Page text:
Istio: an overview and running Service Mesh in Kubernetes

By | 04/11/2021
 

Istio is a Service Mesh solution that allows performing Service Discovery, Load Balancing, traffic control, canary rollouts and blue-green deployments, traffic monitoring between microservices.

We will use Istio in our AWS Elastic Kubernetes Service for traffic monitoring, as an API Gateway service, for traffic policies, and for various deployment strategies.

In this post, will speak about the Service Mesh concept in general, then will take an overview of Istio architecture and components, its installation process, and how to run a test application.

Service Mesh

Essentially, it’s a proxy-services manager. As a proxy service there can be systems like NGINX, HAProxy, or Envoy, working on the Network OSI Layer 7, that allows for dynamic traffic control and applications communication configuration.

Service mesh performs a new applications/services discovery, load-balancing, authentication, and traffic encryption.

For the traffic control in a service mesh for each application or in the case of Kubernetes for each pod, a proxy service called sidecar is started alongside the application.

Together those sidecar containers are known as a Data Plane.

For their configuration and management, there is another process group called Control Plane. They are used for new applications discovery, encryption keys management, metrics collection and aggregation, and so on.

A service mesh can be displayed as such a scheme:

Among many Service mesh solutions I’d mention the followings:

Read more (all links in Rus):

Istio architecture

So, Istio as a service mesh consists of two main parts – the Data plane and Control plane:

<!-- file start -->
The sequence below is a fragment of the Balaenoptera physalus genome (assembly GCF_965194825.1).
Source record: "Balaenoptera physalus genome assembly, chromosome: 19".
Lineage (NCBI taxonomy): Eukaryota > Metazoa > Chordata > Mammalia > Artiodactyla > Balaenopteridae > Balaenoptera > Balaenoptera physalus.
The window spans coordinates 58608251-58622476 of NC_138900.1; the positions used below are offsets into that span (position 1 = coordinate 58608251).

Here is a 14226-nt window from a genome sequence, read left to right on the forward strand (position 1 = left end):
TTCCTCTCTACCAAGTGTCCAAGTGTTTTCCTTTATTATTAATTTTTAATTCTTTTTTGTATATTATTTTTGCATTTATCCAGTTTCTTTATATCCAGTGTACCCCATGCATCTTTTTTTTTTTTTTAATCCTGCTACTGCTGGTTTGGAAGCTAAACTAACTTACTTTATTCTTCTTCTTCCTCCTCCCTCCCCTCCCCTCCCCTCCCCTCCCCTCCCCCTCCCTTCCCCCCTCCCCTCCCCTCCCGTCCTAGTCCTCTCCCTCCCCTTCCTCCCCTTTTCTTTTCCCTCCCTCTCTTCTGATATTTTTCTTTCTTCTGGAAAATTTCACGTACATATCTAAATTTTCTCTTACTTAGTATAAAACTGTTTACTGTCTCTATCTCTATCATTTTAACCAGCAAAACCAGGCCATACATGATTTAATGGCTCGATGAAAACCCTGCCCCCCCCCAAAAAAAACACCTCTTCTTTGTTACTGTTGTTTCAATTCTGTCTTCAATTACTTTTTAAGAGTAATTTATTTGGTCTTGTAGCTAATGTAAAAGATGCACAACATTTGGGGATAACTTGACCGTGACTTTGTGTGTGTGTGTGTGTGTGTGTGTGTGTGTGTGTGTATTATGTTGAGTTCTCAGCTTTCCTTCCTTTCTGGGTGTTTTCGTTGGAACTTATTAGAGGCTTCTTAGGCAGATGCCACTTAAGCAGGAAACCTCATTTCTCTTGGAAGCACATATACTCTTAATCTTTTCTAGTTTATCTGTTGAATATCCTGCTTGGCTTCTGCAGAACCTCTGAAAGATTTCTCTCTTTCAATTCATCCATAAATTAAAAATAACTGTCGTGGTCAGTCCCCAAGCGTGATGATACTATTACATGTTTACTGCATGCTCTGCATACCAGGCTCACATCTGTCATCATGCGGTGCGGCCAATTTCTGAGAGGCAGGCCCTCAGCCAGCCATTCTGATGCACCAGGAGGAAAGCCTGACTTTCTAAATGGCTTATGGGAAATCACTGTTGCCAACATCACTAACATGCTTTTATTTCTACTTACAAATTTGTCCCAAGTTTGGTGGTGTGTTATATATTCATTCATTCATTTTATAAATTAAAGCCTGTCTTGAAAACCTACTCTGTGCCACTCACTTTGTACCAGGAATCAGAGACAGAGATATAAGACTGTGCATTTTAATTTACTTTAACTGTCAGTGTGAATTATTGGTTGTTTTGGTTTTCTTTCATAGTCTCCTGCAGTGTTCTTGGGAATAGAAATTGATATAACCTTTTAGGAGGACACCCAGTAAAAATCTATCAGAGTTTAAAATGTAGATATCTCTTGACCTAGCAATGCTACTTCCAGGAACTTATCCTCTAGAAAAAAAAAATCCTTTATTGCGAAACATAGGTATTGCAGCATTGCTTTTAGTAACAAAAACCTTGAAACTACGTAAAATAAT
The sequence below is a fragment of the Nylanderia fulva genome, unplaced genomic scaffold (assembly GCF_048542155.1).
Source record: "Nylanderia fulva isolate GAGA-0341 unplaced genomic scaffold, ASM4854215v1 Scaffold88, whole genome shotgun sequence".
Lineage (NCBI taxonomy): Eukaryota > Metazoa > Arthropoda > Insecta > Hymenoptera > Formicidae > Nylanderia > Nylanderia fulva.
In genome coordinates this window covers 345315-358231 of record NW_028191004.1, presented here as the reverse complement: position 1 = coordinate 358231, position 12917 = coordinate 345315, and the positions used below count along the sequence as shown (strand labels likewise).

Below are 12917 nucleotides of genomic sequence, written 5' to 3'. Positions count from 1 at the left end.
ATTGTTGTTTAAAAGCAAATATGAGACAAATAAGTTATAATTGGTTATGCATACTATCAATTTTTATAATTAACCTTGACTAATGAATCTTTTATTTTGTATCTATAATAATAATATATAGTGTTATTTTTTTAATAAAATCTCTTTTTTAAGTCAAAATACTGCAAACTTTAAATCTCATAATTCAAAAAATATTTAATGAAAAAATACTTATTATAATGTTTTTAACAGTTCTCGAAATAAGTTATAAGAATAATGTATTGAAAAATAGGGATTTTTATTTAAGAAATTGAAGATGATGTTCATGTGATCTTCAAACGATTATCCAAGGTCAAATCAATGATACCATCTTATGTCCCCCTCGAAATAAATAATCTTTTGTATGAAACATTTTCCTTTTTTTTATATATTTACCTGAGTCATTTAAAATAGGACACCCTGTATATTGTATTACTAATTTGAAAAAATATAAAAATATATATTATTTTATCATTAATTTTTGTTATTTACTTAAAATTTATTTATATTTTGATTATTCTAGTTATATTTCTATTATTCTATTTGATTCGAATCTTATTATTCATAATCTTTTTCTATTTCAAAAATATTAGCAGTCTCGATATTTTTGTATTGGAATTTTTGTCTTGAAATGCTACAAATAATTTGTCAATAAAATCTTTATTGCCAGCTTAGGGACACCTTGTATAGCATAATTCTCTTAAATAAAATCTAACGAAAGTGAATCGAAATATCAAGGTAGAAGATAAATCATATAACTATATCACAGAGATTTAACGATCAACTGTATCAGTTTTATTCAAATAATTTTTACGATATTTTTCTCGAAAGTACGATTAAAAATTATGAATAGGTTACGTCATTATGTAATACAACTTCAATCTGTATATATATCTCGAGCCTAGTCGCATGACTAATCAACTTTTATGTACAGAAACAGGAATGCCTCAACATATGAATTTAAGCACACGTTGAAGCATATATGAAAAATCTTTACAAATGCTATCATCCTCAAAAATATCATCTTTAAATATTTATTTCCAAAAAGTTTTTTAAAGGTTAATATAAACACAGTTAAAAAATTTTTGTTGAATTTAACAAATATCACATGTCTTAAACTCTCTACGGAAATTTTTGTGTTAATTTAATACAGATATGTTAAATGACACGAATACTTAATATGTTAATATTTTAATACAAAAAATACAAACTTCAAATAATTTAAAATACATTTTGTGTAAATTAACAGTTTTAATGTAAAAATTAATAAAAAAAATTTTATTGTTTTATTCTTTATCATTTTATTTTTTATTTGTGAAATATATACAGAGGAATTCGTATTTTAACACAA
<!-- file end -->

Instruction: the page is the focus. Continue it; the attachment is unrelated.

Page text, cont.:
• Data plane (“a data layer”): contains a collection of proxy services represented as sidecar containers in each Kubernetes Pod, using an extended Envoy proxy server. Those sidecars links and controls traffic between applications, collects and sens metrics
  • Control plane (“control layer”): manages and configures sidecars, aggregates monitoring metrics, TLS certificates management

Isitio architecture can be represented as the following diagram:

Or another one:

Control Plane

Istio Control Plane inculdes for main componentes:

  • Pilot: central controller responsible for communication with sidecars using Envoy API. It reads rules described in istio manifests and sends them to Envoy proxies to configure them. Also, it is used for the service discovery, traffic control, routing, network resistance ability with timeouts and circuit breaking.
  • Citadel: Identity and Access management – traffic encryption, users and services authentification, TLS keys management. See Istio Security.
  • Galley: configuration management – validates new configs and sends them over mesh
  • Mixer: monitoring, metrics, logs, traffic control